Bush praises his own record on environment for Earth Day

President George W Bush praised his Administration's record on the environment at an Earth Day event this week saying that, since 2001 "the condition of America's land, air and water has improved".

Speaking at a wetlands event in Wells, Maine, Mr Bush said his Government could claim credit for "some of the most important anti-pollution policies in a decade", and announced a goal of creating or preserving three million acres of wetland over the next five years.

This goal was soon called into question by former Environmental Protection Agency (EPA) head, Carol Browner. Reuters news agency reported that she told journalists that Bush had redefined wetlands so that nearly half of US wetland areas were no longer protected by the EPA.

Other critics said Bush chose wetlands as they were popular with fishermen and hunters, who are a key Republican constituency. Philip Clapp, President of the Environmental Trust, said: "President Bush picked wetlands as his Earth Day topic for blatantly political reasons: he's had an earful from hunters and anglers that an important part of his base is pretty outraged at his environmental record. But as usual, the President is making big promises that his Administration is already undermining. The wetlands protection guidance his EPA gives to the states actually encourages destruction of wetlands."

Bush's environmental record was also challenged by the Sierra Club, who have released a new book to coincide with Earth Day, called Strategic Ignorance: Why the Bush Administration is Recklessly Destroying a Century of Environmental Progress.

Sierra Club President, Carl Pope, one of the authors of the book, said: "Bush has done his best, in only three years, to break our national compact on environmental progress and turn the clock back, not years or decades, but a full century."

He claims Bush is the first president since Theodore Roosevelt in 1908, to finish his first term with the country worse off ecologically than it was when he arrived.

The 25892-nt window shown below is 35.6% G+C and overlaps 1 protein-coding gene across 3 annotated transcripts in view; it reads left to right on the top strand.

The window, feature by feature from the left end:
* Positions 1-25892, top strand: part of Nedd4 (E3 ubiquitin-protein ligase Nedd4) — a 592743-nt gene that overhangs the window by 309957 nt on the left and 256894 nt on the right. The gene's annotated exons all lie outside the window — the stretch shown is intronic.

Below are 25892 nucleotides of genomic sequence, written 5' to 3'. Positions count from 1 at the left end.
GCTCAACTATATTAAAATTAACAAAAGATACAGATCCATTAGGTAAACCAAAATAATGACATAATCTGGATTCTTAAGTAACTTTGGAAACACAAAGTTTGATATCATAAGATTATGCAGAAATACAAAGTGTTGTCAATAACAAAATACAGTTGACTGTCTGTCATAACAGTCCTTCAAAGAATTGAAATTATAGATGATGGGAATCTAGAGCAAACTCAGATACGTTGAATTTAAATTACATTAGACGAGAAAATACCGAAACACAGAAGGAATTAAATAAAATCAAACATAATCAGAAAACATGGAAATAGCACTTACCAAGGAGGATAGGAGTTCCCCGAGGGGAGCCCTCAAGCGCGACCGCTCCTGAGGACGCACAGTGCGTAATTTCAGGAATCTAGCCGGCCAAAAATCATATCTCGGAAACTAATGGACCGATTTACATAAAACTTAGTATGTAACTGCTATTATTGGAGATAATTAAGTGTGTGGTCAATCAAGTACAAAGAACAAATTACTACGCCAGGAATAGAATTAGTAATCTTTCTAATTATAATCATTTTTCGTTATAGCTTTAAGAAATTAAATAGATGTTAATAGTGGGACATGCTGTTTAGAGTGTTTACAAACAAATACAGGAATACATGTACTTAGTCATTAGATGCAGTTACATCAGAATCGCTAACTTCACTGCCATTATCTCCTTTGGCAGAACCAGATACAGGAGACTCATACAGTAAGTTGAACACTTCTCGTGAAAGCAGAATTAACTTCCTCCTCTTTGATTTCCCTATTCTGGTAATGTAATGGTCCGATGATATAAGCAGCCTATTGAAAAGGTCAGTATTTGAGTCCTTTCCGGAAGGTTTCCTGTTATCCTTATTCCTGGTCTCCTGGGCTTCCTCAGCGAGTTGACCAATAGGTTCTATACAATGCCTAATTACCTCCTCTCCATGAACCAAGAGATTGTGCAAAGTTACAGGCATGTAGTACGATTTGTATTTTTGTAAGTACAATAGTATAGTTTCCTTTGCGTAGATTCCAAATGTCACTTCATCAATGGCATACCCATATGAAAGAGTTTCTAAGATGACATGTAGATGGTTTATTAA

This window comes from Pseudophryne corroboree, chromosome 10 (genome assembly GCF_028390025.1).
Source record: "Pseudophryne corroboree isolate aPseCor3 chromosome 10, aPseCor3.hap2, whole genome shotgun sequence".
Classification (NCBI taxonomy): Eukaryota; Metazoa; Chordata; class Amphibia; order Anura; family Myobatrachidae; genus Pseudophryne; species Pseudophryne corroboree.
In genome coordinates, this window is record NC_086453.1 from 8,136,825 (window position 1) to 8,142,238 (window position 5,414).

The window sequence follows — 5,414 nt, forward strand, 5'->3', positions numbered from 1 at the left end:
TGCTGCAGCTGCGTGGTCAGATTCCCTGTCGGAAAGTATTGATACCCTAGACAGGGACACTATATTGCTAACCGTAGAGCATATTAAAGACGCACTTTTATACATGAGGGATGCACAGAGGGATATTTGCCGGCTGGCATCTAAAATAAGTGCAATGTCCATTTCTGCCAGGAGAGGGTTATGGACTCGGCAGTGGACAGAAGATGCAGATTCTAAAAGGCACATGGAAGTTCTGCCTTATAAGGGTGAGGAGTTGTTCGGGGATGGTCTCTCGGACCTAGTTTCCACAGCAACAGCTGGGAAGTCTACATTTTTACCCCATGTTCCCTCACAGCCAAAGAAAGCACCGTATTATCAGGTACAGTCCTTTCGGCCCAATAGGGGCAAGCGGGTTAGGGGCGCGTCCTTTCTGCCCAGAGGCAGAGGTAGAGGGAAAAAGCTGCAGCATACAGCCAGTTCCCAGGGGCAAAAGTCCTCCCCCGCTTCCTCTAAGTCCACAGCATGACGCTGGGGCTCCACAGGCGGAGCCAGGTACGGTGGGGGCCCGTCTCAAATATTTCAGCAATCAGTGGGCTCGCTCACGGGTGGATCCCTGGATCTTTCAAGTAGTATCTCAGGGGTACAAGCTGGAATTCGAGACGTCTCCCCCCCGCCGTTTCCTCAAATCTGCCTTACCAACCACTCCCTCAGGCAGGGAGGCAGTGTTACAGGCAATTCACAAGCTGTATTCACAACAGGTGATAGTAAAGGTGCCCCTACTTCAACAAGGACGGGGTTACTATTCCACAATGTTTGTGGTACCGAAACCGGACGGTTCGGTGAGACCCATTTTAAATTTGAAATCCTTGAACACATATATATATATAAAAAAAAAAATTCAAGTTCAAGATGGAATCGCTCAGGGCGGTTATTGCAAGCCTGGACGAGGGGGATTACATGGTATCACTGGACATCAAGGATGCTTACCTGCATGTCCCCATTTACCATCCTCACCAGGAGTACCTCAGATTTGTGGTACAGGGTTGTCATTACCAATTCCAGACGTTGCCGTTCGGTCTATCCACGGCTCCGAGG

Senator John Kerry, Bush's rival for the coming Presidential election, also knocked the President's record, saying he makes environmental policy based on the desires of big money interests.

Speaking to a crowd at President Bush's former home town, Senator Kerry said: "You've got to give George Bush credit because he has actually proven himself very good at recycling. He has recycled the deficit, the bad economic policies, the bad environmental policies, the bad foreign policy. And that's why he's got to be recycled back to Crawford."

Although not usually praised for its achievements, the current Republican Administration is certainly busy with environmental matters. Just this month it has submitted a proposal to Congress requesting that environmental laws be eased for the military, specifically over hazardous waste and toxic clean up. In addition, the administration authorised the sale of federal land to a multi-national mining company for the sum of US$875, in an area where land is normally sold for US$100,000 per tenth of an acre.

In December 2003, the administration signed the Healthy Forests Initiative, allowing for huge increases in commercial logging to take place in the name of 'fire prevention'. In this instance, President Bush may have been following the thoughts of former Republican President Ronald Reagan, who famously asked: "A tree is a tree. How many more do I have to look at?", before also saying, "Trees cause more pollution than automobiles do".

Most famously, perhaps, President George Bush has refused to sign the Kyoto Protocol, saying: "We would not accept a treaty that would not have been ratified, and a treaty that I thought made sense for the country."

Mr Bush's environmental credentials were in evidence before he took the Presidency, however. Whilst Governor of Texas, Mr Bush once said: "It isn't pollution that's harming the environment. It's the impurities in our air and water that are doing it."

By David Hopkins



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